Malaga Cove

Haggerty’s

I grew up in a spectacularly beautiful place. Today I walked the trails above Malaga Cove and the views were stunning. Growing up, the views did not strike me as they do now. What I remember the most from my youth is the scent of the Hill. Those scents are likely what make my walks around Palos Verdes such a visceral experience. The Hill smells like a combination of eucalyptus, flowers (mock orange was especially prevalent in my youth) and sea air. Some of the undeveloped areas have a scent that I like to call coastal canyon. I smell that scent and I am taken back instantly to my youth. I can recall specific memories of walking through fields, jogging in the early morning fog and hiking down the cliffs to the beach.

When I walk around the Hill these days, those scents pull at me and make me wish for something that no longer exists. When I lived here, there were still open spaces where kids rode dirt bikes and built forts. In one then-undeveloped area, where Paseo La Cresta and Via Coronel met, if you drove through at night, you were likely to disturb a huge owl that liked to sit atop a street sign. There were definitely neighborhoods, generally the Estates and behind the gates in Rolling Hills, where truly wealthy people lived, but back then there were also “normal” areas inhabited by the single-income families of engineers that worked at Hughes, Northrup and TRW. Those days are long over. The empty fields have been filled with wanna-be Tuscan villas and Spanish-style McMansions. Only the 1% can afford to live here. The people are different today than those I grew up around.

Owls were not the only wildlife. Skunks abounded. If you left cat food outdoors, you were likely to attract the little nuisances. Many a night returning home late from work or a date would entail a face-off with a nervous skunk. The Estates and Portuguese Bend had peacocks – magical to me, but terrible pests for many of the residents.

We had one major shopping area on the hill – the Peninsula Center, with a couple of outpost retail centers in Lunada Bay and Malaga Cove. The Peninsula Center was perfect. It had all the basic shops you needed: two grocery stores, stationary stores, a 5 and dime and hardware store, a cheese shop, a bakery, shoe store, shops for clothes, fabric, luggage, jewelry, books and music. There was a Jolly Roger restaurant and my first employer, a Baskin Robbins Ice Cream. The shops were connected by outdoor walkways and courtyards. In the summertime they had arts and crafts festivals. During the holidays, groups would go caroling there and there was a house for Santa to visit and take pictures. Out by Portuguese Bend was Marine Land, a little mini-Sea World. It was a major summer employer for high school students.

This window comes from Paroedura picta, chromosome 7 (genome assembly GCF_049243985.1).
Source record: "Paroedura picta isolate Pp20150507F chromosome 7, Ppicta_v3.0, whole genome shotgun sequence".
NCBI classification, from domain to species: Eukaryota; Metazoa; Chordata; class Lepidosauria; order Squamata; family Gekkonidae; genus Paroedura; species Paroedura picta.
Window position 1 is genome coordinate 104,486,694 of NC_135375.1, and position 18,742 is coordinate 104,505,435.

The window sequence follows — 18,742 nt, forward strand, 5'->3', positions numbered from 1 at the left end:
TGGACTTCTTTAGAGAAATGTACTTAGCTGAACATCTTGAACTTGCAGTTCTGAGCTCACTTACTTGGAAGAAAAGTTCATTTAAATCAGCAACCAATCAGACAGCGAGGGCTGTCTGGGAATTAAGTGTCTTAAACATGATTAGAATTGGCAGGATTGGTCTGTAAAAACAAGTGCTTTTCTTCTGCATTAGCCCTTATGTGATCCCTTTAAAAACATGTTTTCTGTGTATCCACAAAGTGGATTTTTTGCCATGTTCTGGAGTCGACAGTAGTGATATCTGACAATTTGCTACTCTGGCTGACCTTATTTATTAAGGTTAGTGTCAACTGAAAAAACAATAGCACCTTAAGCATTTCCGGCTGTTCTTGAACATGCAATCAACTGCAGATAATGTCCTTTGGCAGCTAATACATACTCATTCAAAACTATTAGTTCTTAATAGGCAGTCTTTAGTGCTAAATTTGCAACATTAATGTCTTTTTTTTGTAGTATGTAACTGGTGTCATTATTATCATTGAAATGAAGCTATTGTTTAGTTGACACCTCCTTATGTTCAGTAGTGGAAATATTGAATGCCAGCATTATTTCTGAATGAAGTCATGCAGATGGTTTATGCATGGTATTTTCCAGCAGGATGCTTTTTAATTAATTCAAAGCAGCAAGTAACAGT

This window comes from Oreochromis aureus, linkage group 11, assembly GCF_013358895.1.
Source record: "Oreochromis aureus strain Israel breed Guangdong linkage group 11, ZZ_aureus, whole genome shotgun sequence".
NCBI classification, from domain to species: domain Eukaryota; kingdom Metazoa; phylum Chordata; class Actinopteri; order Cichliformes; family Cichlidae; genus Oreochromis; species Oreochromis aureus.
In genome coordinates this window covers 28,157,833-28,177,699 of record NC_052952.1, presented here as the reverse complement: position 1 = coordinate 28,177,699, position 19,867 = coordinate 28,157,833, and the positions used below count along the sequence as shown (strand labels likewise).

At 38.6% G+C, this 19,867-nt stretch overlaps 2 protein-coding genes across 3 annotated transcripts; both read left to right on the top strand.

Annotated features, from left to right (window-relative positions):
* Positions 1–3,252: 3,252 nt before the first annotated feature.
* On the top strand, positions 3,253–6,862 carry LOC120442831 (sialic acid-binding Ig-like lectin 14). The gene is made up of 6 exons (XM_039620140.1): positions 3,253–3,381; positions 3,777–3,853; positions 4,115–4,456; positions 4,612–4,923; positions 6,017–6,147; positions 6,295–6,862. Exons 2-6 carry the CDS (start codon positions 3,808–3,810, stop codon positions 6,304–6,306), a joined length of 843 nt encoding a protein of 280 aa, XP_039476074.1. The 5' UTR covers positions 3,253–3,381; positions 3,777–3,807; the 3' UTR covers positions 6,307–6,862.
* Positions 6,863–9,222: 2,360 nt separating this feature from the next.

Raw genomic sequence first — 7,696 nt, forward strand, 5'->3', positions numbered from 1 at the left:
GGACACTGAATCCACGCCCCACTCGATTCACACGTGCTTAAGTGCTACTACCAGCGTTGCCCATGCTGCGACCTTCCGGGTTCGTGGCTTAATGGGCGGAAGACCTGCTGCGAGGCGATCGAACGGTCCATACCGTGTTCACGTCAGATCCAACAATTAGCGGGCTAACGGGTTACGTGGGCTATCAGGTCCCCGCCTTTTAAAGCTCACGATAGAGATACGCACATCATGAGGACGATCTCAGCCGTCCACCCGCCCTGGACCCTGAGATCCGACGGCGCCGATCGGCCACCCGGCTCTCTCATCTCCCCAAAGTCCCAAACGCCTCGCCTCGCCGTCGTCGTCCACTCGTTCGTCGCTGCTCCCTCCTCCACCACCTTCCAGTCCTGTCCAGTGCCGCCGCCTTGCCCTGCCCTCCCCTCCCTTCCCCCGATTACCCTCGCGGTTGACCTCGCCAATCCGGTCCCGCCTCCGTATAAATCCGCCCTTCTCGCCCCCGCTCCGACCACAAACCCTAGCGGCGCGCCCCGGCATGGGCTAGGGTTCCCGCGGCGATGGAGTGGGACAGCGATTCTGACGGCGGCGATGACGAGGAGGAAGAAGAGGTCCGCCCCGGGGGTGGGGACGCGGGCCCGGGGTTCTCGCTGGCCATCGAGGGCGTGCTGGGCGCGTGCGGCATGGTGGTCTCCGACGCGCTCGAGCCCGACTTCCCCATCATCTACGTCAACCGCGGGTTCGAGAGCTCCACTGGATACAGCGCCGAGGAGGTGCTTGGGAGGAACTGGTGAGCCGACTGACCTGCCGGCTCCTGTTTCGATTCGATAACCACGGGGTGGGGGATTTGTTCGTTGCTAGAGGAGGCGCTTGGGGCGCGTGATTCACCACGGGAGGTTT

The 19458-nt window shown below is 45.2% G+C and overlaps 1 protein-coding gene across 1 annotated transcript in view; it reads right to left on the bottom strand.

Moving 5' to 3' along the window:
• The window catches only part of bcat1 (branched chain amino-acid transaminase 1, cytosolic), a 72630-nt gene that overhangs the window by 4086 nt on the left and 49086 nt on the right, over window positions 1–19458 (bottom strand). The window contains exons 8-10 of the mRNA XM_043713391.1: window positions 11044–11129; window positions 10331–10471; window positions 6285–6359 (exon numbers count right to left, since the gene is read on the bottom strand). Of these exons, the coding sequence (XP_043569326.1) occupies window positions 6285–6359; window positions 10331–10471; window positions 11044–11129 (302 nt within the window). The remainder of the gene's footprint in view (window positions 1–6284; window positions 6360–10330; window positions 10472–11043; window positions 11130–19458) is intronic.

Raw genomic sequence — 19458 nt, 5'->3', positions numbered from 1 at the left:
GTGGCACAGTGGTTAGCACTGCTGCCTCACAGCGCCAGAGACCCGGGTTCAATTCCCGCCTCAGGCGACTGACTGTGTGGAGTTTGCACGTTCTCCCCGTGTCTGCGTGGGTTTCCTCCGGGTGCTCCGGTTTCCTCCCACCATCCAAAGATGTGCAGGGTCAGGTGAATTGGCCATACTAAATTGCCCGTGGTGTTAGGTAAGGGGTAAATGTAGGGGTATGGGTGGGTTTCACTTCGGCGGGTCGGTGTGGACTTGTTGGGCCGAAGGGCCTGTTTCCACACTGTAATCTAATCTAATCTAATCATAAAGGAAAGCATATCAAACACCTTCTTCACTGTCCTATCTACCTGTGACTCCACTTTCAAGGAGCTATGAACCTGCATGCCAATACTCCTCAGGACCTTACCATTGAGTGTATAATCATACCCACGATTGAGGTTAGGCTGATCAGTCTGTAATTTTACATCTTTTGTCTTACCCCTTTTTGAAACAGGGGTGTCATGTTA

When I moved to Palos Verdes from the San Fernando Valley, I did not like the coastal weather. We moved there in the early fall. Fog – it has a smell, did you know? –  came rolling in with the afternoon. It was cold and damp. I had to walk through the low clouds on my way to school. By the time I arrived my hair and clothes were covered with a fine mist. It wreaked havoc with my cowlicks. But I learned to love it. Even more so as an adult. I brought my children here in the summers every year. I wanted them to know and love the ocean. It was no longer the place I grew up, but there was enough still here to create good memories.

This year is a particularly good summer. The weather is warm and the fog is sparse. I look now out the bedroom window to a sky glowing orange where the sun has just gone down. The ocean is black and there is a breeze. Planes in the distance take off from LAX. My summers in the place I grew up have been numbered for a while now. I don’t know how much longer my mother will live here. But it will be okay. I find now, when I return to Texas, that I breathe out a sigh of relief. I welcome the space. The sky. The cows. The lone star flag and the people of the South. It wasn’t supposed to be forever, but it has become home too.

Sunset

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